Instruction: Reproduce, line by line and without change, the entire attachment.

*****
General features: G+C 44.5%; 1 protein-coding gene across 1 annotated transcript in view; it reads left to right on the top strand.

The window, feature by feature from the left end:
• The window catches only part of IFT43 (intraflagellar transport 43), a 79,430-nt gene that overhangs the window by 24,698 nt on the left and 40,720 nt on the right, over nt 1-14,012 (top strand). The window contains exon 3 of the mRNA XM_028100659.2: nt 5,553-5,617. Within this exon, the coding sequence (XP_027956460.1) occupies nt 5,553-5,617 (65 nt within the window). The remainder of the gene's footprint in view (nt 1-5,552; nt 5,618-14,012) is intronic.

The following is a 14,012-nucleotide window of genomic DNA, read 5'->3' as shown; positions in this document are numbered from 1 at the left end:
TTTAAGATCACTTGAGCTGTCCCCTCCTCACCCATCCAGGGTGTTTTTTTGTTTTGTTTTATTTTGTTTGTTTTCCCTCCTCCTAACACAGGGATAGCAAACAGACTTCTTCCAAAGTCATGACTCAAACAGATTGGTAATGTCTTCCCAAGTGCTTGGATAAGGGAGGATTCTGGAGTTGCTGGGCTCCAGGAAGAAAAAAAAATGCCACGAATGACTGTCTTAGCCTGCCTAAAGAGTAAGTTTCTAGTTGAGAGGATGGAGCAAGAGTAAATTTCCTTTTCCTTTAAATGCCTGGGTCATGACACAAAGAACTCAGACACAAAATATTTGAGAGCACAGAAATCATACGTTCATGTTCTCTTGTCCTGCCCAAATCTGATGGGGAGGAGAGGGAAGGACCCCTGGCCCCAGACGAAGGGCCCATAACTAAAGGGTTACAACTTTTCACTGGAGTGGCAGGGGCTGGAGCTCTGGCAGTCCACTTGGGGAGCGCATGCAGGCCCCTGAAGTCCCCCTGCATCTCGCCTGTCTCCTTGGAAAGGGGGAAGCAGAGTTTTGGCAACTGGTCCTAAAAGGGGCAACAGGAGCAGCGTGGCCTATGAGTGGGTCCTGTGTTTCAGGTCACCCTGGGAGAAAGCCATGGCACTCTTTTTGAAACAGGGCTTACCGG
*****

General features: G+C 44.5%; 1 protein-coding gene across 1 annotated transcript in view; it reads left to right on the top strand.

The window, feature by feature from the left end:
• The window catches only part of IFT43 (intraflagellar transport 43), a 79,430-nt gene that overhangs the window by 24,698 nt on the left and 40,720 nt on the right, over nt 1-14,012 (top strand). The window contains exon 3 of the mRNA XM_028100659.2: nt 5,553-5,617. Within this exon, the coding sequence (XP_027956460.1) occupies nt 5,553-5,617 (65 nt within the window). The remainder of the gene's footprint in view (nt 1-5,552; nt 5,618-14,012) is intronic.

The following is a 14,012-nucleotide window of genomic DNA, read 5'->3' as shown; positions in this document are numbered from 1 at the left end:
TTTAAGATCACTTGAGCTGTCCCCTCCTCACCCATCCAGGGTGTTTTTTTGTTTTGTTTTATTTTGTTTGTTTTCCCTCCTCCTAACACAGGGATAGCAAACAGACTTCTTCCAAAGTCATGACTCAAACAGATTGGTAATGTCTTCCCAAGTGCTTGGATAAGGGAGGATTCTGGAGTTGCTGGGCTCCAGGAAGAAAAAAAAATGCCACGAATGACTGTCTTAGCCTGCCTAAAGAGTAAGTTTCTAGTTGAGAGGATGGAGCAAGAGTAAATTTCCTTTTCCTTTAAATGCCTGGGTCATGACACAAAGAACTCAGACACAAAATATTTGAGAGCACAGAAATCATACGTTCATGTTCTCTTGTCCTGCCCAAATCTGATGGGGAGGAGAGGGAAGGACCCCTGGCCCCAGACGAAGGGCCCATAACTAAAGGGTTACAACTTTTCACTGGAGTGGCAGGGGCTGGAGCTCTGGCAGTCCACTTGGGGAGCGCATGCAGGCCCCTGAAGTCCCCCTGCATCTCGCCTGTCTCCTTGGAAAGGGGGAAGCAGAGTTTTGGCAACTGGTCCTAAAAGGGGCAACAGGAGCAGCGTGGCCTATGAGTGGGTCCTGTGTTTCAGGTCACCCTGGGAGAAAGCCATGGCACTCTTTTTGAAACAGGGCTTACCGG